Corn or maize has been the backbone of civilizations in the western world long before Columbus set foot in the Americas.
Today it feeds the world in so many ways never imagined by the Native Americans.
They first bred and cultivated from natural grasses into what the Europeans found when they arrived here several hundred years ago.
For food you can pop it, boil it, steam it, cream it, or eat it right from the cob. Maize can be made into meal and eaten as cereal, rolled into flakes, puffed into balls, or made into Chex.
What would a trip to a movie theater be without a large box of popcorn?
This delicious treat can be mixed with caramel and nuts, covered with powdered cheese, mixed with marshmallow and made into balls, strung on a string and hung on a Christmas tree, or used in ways only limited by your imagination.
If you look at the list of ingredients on most of the food products you eat you will find syrup, starch, meal, or some other product made from this amazing grain.
Most of the meat, dairy, and eggs that we eat thrive because they are fed a steady diet of the homegrown grain.
Fifty percent of the U S production is for livestock feed. Dairy, beef, and pig farmers use most of their acreage to produce the grain to feed their livestock.
Mexicans eat about four hundred pounds a year per person and Americans about one hundred and sixty pounds of corn or products produced from it.
There are more than two hundred varieties all are good sources of vitamin C with only the yellow kernels being a minor source of vitamin A.
Forty percent of the sugar content will convert to starch in about six hours if kept at room temperature so use or store quickly to retain sweetness.
It is the ingredient in more than three thousand grocery products.
Grill it in the husks to retain flavor for a summer treat.
The world record for eating off the cob is held by Cookie Jarvis and is thirty-three and one half ears in twelve minutes.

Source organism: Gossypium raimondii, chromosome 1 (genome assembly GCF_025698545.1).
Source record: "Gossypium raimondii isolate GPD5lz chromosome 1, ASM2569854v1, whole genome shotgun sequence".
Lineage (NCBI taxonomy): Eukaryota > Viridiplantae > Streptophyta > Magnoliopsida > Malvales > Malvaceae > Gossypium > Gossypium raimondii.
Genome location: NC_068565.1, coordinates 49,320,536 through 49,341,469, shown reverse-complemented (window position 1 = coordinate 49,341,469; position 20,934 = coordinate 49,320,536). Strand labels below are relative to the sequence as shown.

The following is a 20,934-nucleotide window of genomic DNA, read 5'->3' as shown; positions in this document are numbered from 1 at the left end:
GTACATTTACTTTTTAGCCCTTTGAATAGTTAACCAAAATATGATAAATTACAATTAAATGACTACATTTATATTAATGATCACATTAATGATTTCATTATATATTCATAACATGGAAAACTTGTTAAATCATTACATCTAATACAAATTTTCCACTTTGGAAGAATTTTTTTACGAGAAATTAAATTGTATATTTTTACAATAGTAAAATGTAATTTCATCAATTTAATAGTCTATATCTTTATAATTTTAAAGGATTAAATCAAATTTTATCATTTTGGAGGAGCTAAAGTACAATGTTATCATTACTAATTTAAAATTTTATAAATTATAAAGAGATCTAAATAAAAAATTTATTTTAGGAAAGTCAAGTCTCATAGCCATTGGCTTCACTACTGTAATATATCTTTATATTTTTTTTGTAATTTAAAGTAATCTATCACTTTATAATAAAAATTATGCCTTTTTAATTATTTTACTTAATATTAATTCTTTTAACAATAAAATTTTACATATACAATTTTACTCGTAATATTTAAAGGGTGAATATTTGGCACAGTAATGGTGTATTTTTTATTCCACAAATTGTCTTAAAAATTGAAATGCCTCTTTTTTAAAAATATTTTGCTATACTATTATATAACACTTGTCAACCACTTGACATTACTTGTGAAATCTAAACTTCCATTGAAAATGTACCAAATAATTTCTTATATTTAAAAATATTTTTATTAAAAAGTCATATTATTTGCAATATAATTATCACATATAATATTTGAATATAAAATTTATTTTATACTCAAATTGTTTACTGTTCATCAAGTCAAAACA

Corn Makes A Versatile Alternative Fuel
When it comes to alternative fuels let's talk about one you can grow on your own property.
Being distilled into moonshine has caused many a poor soul grief over the years but I've read many accounts of taking some of the home brew and making it to the gas station when they've ran out of gas. Now I don't advise you trying this being such a waste of good shine it would be.
Gasohol made by mixing gasoline with ethanol seems like a good alternative fuel when they figure out how to make it cost effective, which I expect will come soon.
Corn fired furnaces or stoves can be fired either exclusively with the grain or mixed with pellets.
As a clean burning augmentation to more expensive heating methods or as the main heat source when you can grow your own or are able to buy it at a good price.
The whole dried grains work well with augers or automatic feeders in stoves that hold a day or more fuel in their hoppers.
Thermostatically controlled dampers and feed systems make these stoves a good bet for the independently minded organic gardener or farmer.
With the push in this country for more gasohol production there will be a temporary shortage of corn, raising prices on all the products dependent on it.
Everything from meat and dairy products to nylon and synthetic rubber and many products in between depend so heavily on this wonder grain that the American farmer will step up to the plate with the increased production needed.
One of the earliest American food staples will carry us into the twenty-first century and beyond.